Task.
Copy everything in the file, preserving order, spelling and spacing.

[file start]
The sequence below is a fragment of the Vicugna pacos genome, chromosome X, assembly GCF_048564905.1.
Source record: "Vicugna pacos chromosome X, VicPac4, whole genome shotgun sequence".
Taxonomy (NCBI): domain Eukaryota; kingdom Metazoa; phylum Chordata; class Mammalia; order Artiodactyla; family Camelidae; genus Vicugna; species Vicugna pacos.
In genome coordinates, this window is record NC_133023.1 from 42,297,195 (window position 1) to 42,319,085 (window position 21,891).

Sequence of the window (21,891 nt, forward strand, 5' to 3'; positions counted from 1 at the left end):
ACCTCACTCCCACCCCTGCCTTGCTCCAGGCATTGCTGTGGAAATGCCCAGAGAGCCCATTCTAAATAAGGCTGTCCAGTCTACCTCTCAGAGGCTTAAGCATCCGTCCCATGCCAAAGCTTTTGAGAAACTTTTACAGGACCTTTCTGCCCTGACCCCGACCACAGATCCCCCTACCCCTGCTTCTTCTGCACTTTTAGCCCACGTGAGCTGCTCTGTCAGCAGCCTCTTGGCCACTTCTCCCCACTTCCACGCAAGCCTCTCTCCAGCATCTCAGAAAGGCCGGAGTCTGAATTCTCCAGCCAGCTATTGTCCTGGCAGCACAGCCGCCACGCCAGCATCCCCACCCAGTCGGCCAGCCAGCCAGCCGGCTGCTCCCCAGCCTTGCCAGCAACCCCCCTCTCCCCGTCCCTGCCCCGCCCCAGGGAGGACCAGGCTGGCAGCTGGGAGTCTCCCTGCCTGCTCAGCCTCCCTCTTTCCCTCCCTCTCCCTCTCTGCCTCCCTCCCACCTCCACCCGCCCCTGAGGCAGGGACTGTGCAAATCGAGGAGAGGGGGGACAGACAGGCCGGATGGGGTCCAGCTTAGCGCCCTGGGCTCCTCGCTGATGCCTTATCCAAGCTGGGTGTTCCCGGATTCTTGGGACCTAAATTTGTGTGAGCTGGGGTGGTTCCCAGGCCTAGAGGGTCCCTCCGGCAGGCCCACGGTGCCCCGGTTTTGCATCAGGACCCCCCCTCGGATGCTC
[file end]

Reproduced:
The sequence below is a fragment of the Vicugna pacos genome, chromosome X, assembly GCF_048564905.1.
Source record: "Vicugna pacos chromosome X, VicPac4, whole genome shotgun sequence".
Taxonomy (NCBI): domain Eukaryota; kingdom Metazoa; phylum Chordata; class Mammalia; order Artiodactyla; family Camelidae; genus Vicugna; species Vicugna pacos.
In genome coordinates, this window is record NC_133023.1 from 42,297,195 (window position 1) to 42,319,085 (window position 21,891).

Sequence of the window (21,891 nt, forward strand, 5' to 3'; positions counted from 1 at the left end):
ACCTCACTCCCACCCCTGCCTTGCTCCAGGCATTGCTGTGGAAATGCCCAGAGAGCCCATTCTAAATAAGGCTGTCCAGTCTACCTCTCAGAGGCTTAAGCATCCGTCCCATGCCAAAGCTTTTGAGAAACTTTTACAGGACCTTTCTGCCCTGACCCCGACCACAGATCCCCCTACCCCTGCTTCTTCTGCACTTTTAGCCCACGTGAGCTGCTCTGTCAGCAGCCTCTTGGCCACTTCTCCCCACTTCCACGCAAGCCTCTCTCCAGCATCTCAGAAAGGCCGGAGTCTGAATTCTCCAGCCAGCTATTGTCCTGGCAGCACAGCCGCCACGCCAGCATCCCCACCCAGTCGGCCAGCCAGCCAGCCGGCTGCTCCCCAGCCTTGCCAGCAACCCCCCTCTCCCCGTCCCTGCCCCGCCCCAGGGAGGACCAGGCTGGCAGCTGGGAGTCTCCCTGCCTGCTCAGCCTCCCTCTTTCCCTCCCTCTCCCTCTCTGCCTCCCTCCCACCTCCACCCGCCCCTGAGGCAGGGACTGTGCAAATCGAGGAGAGGGGGGACAGACAGGCCGGATGGGGTCCAGCTTAGCGCCCTGGGCTCCTCGCTGATGCCTTATCCAAGCTGGGTGTTCCCGGATTCTTGGGACCTAAATTTGTGTGAGCTGGGGTGGTTCCCAGGCCTAGAGGGTCCCTCCGGCAGGCCCACGGTGCCCCGGTTTTGCATCAGGACCCCCCCTCGGATGCTC